There are countless frameworks for building Discord bots in many languages. I personally choose Python as a language and py-cord as a framework. Python allows me, with its easy syntax, to focus more on what I want to do than how to do it. Pycord is one of the best Python Discord frameworks out there, forked from You should definitely check this comparison to see the most used libraries in many languages.

Getting Started #

This is not a getting started tutorial, but I think it’s good to add a getting started section anyways for anyone who would like to create their first bot. My advice is to first read this full article, even without fully understanding everything. Then, install Python if you don’t have it already, and check the pycord guide at This will allow you not to make my mistakes when you get started creating your very first bot.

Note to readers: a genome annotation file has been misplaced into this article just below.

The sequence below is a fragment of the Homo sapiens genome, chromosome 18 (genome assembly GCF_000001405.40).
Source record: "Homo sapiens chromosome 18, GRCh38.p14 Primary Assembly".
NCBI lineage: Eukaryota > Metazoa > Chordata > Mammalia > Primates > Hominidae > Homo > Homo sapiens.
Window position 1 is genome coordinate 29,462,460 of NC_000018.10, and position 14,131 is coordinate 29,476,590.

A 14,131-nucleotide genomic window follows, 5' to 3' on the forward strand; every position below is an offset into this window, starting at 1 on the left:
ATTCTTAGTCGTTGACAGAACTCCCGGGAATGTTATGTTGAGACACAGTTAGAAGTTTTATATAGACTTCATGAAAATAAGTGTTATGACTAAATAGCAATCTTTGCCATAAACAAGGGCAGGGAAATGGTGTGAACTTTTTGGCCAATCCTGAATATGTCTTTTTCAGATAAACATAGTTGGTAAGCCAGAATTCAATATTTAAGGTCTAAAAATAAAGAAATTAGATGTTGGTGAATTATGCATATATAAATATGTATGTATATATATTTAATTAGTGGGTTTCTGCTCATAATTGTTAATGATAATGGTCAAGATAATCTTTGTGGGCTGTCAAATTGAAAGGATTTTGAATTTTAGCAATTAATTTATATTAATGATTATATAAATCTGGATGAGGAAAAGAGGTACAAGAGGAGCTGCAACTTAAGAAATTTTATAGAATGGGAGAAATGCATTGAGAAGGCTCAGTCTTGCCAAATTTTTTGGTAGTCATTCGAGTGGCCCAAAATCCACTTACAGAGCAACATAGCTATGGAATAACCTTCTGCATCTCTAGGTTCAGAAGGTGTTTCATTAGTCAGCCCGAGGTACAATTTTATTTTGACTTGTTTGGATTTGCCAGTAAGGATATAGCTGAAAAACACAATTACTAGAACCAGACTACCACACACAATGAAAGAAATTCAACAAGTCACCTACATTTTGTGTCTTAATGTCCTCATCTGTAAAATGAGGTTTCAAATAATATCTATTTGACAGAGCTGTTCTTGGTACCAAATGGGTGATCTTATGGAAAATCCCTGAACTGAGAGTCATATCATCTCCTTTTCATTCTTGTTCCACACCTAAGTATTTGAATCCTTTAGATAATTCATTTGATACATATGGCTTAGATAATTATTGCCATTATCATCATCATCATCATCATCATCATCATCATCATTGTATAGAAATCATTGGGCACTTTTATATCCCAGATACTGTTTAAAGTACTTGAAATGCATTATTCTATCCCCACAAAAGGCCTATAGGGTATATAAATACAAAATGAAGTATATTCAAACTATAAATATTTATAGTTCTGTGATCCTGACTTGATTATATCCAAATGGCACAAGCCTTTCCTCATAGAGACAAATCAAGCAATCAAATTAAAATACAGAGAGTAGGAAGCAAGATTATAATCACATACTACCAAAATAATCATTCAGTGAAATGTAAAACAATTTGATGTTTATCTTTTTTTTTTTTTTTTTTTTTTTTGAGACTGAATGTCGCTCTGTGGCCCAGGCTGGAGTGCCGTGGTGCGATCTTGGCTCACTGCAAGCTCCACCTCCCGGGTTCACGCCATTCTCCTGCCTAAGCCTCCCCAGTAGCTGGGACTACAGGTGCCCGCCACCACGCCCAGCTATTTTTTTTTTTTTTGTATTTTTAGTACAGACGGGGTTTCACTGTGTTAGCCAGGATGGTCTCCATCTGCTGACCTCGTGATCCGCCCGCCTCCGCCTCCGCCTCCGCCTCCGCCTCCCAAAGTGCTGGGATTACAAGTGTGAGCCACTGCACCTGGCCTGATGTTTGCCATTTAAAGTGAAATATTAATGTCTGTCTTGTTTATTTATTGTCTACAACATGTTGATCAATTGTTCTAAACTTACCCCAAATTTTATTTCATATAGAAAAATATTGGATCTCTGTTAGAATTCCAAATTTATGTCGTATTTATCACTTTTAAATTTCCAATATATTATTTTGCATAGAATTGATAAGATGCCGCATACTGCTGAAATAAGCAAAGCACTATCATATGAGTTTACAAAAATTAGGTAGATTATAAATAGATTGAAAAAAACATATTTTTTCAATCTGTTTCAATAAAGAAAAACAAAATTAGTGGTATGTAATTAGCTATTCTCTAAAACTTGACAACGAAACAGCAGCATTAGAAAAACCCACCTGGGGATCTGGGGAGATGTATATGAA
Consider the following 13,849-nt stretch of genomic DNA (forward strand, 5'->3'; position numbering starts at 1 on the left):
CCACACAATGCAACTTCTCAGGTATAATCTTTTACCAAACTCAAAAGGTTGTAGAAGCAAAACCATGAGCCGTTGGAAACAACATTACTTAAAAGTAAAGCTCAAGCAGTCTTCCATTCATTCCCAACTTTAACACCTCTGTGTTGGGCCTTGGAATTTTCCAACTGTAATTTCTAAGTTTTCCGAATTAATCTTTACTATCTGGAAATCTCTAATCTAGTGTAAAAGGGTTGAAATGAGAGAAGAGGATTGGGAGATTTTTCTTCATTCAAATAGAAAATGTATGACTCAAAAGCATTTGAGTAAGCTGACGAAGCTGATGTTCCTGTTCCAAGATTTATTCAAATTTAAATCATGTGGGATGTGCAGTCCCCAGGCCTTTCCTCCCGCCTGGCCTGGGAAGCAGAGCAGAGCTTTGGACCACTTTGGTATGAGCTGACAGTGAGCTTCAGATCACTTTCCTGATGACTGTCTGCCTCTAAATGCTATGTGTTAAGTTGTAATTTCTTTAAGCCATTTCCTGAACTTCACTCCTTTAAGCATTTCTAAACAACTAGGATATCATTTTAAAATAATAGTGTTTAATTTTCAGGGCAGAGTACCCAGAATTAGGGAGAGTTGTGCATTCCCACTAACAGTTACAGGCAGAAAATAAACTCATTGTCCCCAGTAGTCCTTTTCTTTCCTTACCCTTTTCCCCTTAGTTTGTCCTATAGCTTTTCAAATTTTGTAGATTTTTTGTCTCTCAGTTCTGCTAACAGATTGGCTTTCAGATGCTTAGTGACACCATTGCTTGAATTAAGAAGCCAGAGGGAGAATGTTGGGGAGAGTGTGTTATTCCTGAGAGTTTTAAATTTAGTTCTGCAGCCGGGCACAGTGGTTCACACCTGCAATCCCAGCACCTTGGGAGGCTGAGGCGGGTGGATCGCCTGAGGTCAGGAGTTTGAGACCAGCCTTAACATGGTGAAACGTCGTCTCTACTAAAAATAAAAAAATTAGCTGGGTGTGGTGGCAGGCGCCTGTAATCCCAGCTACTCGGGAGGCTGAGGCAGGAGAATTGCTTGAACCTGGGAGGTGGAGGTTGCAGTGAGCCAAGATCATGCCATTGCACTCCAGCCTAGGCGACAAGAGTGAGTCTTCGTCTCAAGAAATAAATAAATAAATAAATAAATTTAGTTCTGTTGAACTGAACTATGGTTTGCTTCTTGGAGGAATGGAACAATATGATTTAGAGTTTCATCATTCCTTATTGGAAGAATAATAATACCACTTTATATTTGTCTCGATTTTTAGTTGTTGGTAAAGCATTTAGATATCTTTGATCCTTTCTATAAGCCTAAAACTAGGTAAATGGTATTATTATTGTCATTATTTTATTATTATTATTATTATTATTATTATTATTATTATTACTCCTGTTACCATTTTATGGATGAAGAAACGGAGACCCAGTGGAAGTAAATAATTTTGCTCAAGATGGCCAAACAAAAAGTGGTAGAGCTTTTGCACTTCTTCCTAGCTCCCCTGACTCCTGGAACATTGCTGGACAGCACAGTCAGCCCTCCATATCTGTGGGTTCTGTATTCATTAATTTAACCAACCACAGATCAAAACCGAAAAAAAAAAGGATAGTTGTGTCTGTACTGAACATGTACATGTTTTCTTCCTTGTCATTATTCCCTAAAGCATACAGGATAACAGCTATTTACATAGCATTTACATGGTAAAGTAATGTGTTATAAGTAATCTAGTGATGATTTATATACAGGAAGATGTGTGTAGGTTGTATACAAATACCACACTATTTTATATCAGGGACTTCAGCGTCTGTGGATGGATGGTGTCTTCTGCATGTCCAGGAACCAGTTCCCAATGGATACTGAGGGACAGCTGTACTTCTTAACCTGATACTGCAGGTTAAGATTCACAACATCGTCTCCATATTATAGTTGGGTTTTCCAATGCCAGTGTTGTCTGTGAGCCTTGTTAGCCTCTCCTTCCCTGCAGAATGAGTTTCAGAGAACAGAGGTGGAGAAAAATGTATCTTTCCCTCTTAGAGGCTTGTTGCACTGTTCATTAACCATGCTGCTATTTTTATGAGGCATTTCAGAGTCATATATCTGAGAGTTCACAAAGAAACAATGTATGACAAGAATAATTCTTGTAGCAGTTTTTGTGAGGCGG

Setup and Configuration #

Virtual Environment (VENV) #

When I start making a Discord bot, I usually create a Python venv in the folder I want to create my bot into. I then activate the environment. This depends on your operating system; you can check how to do it for yours in the docs above. It allows you to keep all the necessary dependencies and libraries for the project separate from your system’s environment. This is especially useful when working on multiple projects with different requirements.

Environment Variables #

Environment variables are a standardized way of storing short strings of data, like API keys, separately from the code. At my beginnings, I used to either store my Discord token in a text file or into the codebase directly. But this is not the safest, and I eventually once got an API key pushed on GitHub. Environment variables are a great way of avoiding these mistakes and an overall practical way of storing data and settings. To use environment variables, you have two main ways: setting them in the shell or in your computer’s environment variables, or having a library load them from a file. Usually, I have them in a file on the development side and set through Docker on the server side. The file is usually called .env, and its basic structure looks like this: